• A preferred implementation of this injection method and fluidic configuration employs a dual channel surface plasmon resonance based biosensor. The injection method and apparatus of the present invention can be adapted to a dual channel system as shown in FIG. 5. Again only a single waste can be open at any time. In this case the sample is injected over both sensing surfaces 56, 58 disposed in respective, but commonly connected, flow channels 60, 62 (the interconnecting section between the flow channels is preferably small, such as on the order of 20 nL). Ports defining fluid inputs (inputs 1 and 2) and waste outputs (W1 and W2) are at the free ends of these channels.
  • For example, to perform a sample fluid injection from input 1 the following sequence is performed. Buffer enters input 2 with waste 1 open. Therefore the buffer is flowing anti-(or counter-)clockwise (as viewed in FIG. 5) through both flow cells. Sample fluid entering input 1 also exits waste 1 until the dispersed zone is run to waste. Waste 2 is then opened thereby closing waste 1 thus causing a rapid transition from 100% buffer to 100% sample in both flow cells. Thus the injection is controlled by switching the waste valve position if a single valve is used to control the open or closed state of the waste ports 1 and 2. Both left and right sides of this dual channel design are symmetrical allowing the injection to be performed in an identical fashion from input 2. Waste 3 is optional but is desirable because using it enables the sample to be flowed through a single channel.
  • Flow through the waste lines is controlled at a distance by connecting fluid lines to the waste ports. For example, a multichannel stream selector valve 64 may be connected to the three waste ports W1, W2, W3. This selector valve may be actuated to respective actuation positions to open the desired waste stream while dead ending all others (in the illustration of FIG. 5, actuation position 1 is shown with W1 open to the waste opening of the valve 64 and with W2 and W3 dead ended; valve actuation position 2 opens W2 and closes W1 and W3; and actuation position 3 opens W3 and closed W1 and W2). The waste selector valve 64 should switch rapidly to prevent pressure surges while the waste selector valve 64 is actuating. This valve and the inlet flow control component(s) provide one implementation of means for controlling longitudinal flow through one or more flow channels so as to enable simultaneous input flow through inlet ports but sequential output flow through outlet ports such that a single outlet port is open at any one time thereby reversibly controlling the direction of flow over the sensing area by switching between the outlet ports. Considering two outlet ports, in response to an open second outlet port and closed first outlet port a sample fluid entering its inlet port is made to flow to the second outlet port due to flow of a second fluid entering through its inlet port, but sample fluid injection over the sensing area is brought about by switching the outlet ports such that all flows are directed to an open first outlet port and away from a closed second outlet port.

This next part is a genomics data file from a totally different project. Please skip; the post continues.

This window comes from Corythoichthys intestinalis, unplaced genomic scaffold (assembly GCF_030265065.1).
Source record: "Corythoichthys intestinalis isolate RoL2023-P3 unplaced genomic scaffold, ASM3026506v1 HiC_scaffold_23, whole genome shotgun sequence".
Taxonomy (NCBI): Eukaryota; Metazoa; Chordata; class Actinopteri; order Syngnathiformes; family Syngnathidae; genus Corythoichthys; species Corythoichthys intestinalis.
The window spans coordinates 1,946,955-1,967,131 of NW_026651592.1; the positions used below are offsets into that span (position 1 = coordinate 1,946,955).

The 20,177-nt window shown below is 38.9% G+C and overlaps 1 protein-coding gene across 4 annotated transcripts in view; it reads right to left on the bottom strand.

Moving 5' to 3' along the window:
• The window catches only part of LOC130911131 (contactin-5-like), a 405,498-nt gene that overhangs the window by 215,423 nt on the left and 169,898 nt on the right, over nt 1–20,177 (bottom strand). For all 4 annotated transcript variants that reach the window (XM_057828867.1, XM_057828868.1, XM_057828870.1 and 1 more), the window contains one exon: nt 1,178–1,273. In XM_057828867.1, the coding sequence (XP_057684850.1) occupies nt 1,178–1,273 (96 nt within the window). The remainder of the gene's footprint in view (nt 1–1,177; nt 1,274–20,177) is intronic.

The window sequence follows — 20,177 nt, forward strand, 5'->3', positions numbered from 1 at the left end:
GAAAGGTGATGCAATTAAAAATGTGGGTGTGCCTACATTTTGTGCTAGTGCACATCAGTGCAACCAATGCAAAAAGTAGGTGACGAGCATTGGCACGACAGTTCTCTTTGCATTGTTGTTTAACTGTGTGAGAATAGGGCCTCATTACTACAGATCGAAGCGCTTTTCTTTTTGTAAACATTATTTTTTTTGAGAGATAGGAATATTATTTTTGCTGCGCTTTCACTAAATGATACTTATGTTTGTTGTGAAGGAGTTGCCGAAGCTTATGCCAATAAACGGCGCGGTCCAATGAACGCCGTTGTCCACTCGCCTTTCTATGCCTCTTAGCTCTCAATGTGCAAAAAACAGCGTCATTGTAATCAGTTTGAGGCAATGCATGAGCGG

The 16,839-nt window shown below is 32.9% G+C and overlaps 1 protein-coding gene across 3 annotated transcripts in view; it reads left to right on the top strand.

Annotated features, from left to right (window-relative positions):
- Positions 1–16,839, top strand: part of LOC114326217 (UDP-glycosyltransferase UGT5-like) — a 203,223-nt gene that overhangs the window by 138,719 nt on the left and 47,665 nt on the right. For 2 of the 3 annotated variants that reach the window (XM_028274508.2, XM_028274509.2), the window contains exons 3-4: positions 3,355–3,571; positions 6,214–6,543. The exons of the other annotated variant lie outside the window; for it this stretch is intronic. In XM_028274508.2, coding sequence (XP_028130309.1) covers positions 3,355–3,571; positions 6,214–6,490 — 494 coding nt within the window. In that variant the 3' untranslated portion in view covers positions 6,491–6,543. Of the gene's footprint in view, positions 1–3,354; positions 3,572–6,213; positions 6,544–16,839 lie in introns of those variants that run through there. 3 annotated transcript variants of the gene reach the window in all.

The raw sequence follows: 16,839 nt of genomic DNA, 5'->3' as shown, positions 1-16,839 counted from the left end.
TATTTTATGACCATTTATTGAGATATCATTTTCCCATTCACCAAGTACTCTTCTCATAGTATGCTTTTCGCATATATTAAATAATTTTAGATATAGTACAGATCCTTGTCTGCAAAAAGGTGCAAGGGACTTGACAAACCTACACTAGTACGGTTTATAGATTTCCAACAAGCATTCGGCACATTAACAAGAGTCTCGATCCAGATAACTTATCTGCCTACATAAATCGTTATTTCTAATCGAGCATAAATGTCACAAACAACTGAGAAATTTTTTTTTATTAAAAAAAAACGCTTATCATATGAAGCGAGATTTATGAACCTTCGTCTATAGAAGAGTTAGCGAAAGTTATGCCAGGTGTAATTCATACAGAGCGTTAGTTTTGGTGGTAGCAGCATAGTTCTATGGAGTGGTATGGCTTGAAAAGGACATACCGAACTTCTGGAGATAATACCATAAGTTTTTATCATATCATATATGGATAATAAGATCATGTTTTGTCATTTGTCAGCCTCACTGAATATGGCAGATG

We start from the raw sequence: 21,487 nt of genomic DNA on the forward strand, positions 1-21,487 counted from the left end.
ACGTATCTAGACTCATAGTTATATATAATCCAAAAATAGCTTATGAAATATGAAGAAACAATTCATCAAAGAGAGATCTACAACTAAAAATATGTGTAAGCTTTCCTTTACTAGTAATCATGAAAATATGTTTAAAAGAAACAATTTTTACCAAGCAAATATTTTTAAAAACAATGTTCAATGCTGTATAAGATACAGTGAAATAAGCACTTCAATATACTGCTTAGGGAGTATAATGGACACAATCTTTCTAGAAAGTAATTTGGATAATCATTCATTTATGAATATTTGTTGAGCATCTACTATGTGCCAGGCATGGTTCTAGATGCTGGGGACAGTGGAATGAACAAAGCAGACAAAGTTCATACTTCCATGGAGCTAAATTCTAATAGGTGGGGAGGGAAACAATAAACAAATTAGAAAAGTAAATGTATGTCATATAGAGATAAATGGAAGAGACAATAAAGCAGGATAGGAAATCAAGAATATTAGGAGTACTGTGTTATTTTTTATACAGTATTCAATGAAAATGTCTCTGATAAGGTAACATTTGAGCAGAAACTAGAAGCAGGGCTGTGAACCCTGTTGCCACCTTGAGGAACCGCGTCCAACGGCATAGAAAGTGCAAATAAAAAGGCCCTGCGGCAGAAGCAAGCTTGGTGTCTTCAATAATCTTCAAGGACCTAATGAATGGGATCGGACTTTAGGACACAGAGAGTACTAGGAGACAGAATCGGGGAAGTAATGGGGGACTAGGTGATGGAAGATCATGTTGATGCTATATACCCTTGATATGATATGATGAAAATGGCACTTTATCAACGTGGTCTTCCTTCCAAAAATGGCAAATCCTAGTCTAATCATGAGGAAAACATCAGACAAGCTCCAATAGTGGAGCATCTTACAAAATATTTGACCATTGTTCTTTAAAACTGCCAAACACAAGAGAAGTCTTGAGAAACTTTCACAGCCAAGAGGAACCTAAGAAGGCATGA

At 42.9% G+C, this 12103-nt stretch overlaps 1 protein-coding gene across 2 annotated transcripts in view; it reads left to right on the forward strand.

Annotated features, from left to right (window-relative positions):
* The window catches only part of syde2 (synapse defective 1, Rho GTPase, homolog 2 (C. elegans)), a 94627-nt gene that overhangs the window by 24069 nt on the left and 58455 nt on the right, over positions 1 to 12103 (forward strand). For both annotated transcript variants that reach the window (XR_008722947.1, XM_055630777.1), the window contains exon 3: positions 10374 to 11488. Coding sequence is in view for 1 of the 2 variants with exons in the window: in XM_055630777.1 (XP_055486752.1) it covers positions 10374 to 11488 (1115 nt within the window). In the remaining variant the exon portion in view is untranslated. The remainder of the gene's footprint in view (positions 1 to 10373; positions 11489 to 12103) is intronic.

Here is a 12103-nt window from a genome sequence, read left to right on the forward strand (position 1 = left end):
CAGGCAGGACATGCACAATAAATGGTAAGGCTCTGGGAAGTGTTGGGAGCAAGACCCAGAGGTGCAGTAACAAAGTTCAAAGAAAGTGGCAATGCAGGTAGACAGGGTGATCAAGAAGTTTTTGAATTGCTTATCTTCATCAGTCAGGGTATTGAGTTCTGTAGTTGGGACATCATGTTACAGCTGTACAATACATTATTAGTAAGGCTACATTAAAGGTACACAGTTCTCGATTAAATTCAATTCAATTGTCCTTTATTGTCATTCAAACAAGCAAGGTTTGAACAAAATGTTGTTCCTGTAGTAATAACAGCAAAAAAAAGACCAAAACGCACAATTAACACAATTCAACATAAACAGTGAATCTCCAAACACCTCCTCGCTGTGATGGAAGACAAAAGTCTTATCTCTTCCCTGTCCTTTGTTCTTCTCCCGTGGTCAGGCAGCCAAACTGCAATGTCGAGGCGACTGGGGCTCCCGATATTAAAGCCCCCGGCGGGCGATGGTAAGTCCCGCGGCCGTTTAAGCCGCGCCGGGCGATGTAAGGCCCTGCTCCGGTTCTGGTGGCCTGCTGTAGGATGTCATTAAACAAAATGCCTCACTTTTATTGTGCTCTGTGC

• Although the flow channels 60, 62 of the FIG. 5 implementation are geometrically pictured as parallel, the flow within the channels is in series, extending between the input/waste 1 end to the input/waste 2 end. Such serial flow/sensing region relationship can be achieved with other geometries. One such example is shown in FIG. 6 with a single longitudinal structure including flow conduit 66 with serially disposed sensing regions 68, 70 in it. Separate or combined ports or combinations thereof can be used in this, as well as the other, configurations of the present invention. In FIG. 6 there is porting 72 (such as for input 1 and waste 1 in reference to FIG. 5) off one end of the sensing regions 68, 70 and porting 74 (such as for input 2 and waste 2 in relation to FIG. 5) off the other end of the sensing regions. Optional intermediate porting 76 (such as for W3 in relation to FIG. 5) is also shown. Also, the sensing region(s) may be very short, or even a spot, in which case the sensing region(s) may be perpendicular or diagonal to the flow of fluid.
  • FIG. 7 shows a version of the flow conduit system with the sensing regions adjacent to, but separate from, each other and not in series along the channel. The conduit system here includes a single flow channel 78 with multiple inlet ports 80, 82, 84 and two outlet ports 86, 88. This conduit system can be used for a low dispersion injection of a sample over multiple sensing regions or injection of multiple samples over multiple sensing regions.
  • FIG. 7 shows the flow conduit system for a system with two sensing regions and FIG. 8 represents a flow conduit system for a system with three sensing regions. FIG. 8 is shown as comprising a flow channel 90, parallel laterally spaced sensing regions 92, 94, 96, buffer inlet port 98, outlet port 100, sample inlet ports 102, 104, 106 and respective adjacent outlet ports 108, 110, 112. Note that each sensing region possesses an associated inlet port, each such port aligned longitudinally with the respective sensing region. Regarding the outlet ports, there can be individual respective ones (as in FIG. 8) or common ones (as in FIG. 7). Regardless of the particular configuration, the injection of sample does not require lateral displacement of adjacent laminar flow streams. Again only a longitudinal displacement of sample is used.